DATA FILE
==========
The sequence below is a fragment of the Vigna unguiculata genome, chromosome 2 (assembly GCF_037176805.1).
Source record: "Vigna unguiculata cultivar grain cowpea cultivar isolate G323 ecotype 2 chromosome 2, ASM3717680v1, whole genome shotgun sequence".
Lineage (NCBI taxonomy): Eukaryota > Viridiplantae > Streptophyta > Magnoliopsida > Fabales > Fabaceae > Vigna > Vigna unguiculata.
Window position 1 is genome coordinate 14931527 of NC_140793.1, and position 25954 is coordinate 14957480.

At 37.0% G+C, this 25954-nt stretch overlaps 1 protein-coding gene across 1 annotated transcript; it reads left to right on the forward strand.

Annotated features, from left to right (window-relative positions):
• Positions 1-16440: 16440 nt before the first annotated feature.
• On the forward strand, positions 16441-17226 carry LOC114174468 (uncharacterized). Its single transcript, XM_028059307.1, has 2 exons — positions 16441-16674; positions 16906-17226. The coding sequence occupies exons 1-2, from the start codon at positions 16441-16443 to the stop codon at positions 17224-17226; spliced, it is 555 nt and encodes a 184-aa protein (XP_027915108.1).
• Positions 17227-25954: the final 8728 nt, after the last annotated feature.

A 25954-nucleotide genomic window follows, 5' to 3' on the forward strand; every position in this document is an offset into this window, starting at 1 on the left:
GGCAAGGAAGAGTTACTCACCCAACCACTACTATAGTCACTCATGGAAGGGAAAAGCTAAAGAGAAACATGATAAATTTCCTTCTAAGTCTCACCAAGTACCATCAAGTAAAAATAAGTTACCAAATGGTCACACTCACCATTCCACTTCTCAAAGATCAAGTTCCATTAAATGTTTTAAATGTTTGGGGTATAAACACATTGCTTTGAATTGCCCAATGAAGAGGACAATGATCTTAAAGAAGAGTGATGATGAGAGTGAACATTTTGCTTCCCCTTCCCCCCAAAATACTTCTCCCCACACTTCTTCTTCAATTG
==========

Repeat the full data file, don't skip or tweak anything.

The sequence below is a fragment of the Vigna unguiculata genome, chromosome 2 (assembly GCF_037176805.1).
Source record: "Vigna unguiculata cultivar grain cowpea cultivar isolate G323 ecotype 2 chromosome 2, ASM3717680v1, whole genome shotgun sequence".
Lineage (NCBI taxonomy): Eukaryota > Viridiplantae > Streptophyta > Magnoliopsida > Fabales > Fabaceae > Vigna > Vigna unguiculata.
Window position 1 is genome coordinate 14931527 of NC_140793.1, and position 25954 is coordinate 14957480.

At 37.0% G+C, this 25954-nt stretch overlaps 1 protein-coding gene across 1 annotated transcript; it reads left to right on the forward strand.

Annotated features, from left to right (window-relative positions):
• Positions 1-16440: 16440 nt before the first annotated feature.
• On the forward strand, positions 16441-17226 carry LOC114174468 (uncharacterized). Its single transcript, XM_028059307.1, has 2 exons — positions 16441-16674; positions 16906-17226. The coding sequence occupies exons 1-2, from the start codon at positions 16441-16443 to the stop codon at positions 17224-17226; spliced, it is 555 nt and encodes a 184-aa protein (XP_027915108.1).
• Positions 17227-25954: the final 8728 nt, after the last annotated feature.

A 25954-nucleotide genomic window follows, 5' to 3' on the forward strand; every position in this document is an offset into this window, starting at 1 on the left:
GGCAAGGAAGAGTTACTCACCCAACCACTACTATAGTCACTCATGGAAGGGAAAAGCTAAAGAGAAACATGATAAATTTCCTTCTAAGTCTCACCAAGTACCATCAAGTAAAAATAAGTTACCAAATGGTCACACTCACCATTCCACTTCTCAAAGATCAAGTTCCATTAAATGTTTTAAATGTTTGGGGTATAAACACATTGCTTTGAATTGCCCAATGAAGAGGACAATGATCTTAAAGAAGAGTGATGATGAGAGTGAACATTTTGCTTCCCCTTCCCCCCAAAATACTTCTCCCCACACTTCTTCTTCAATTG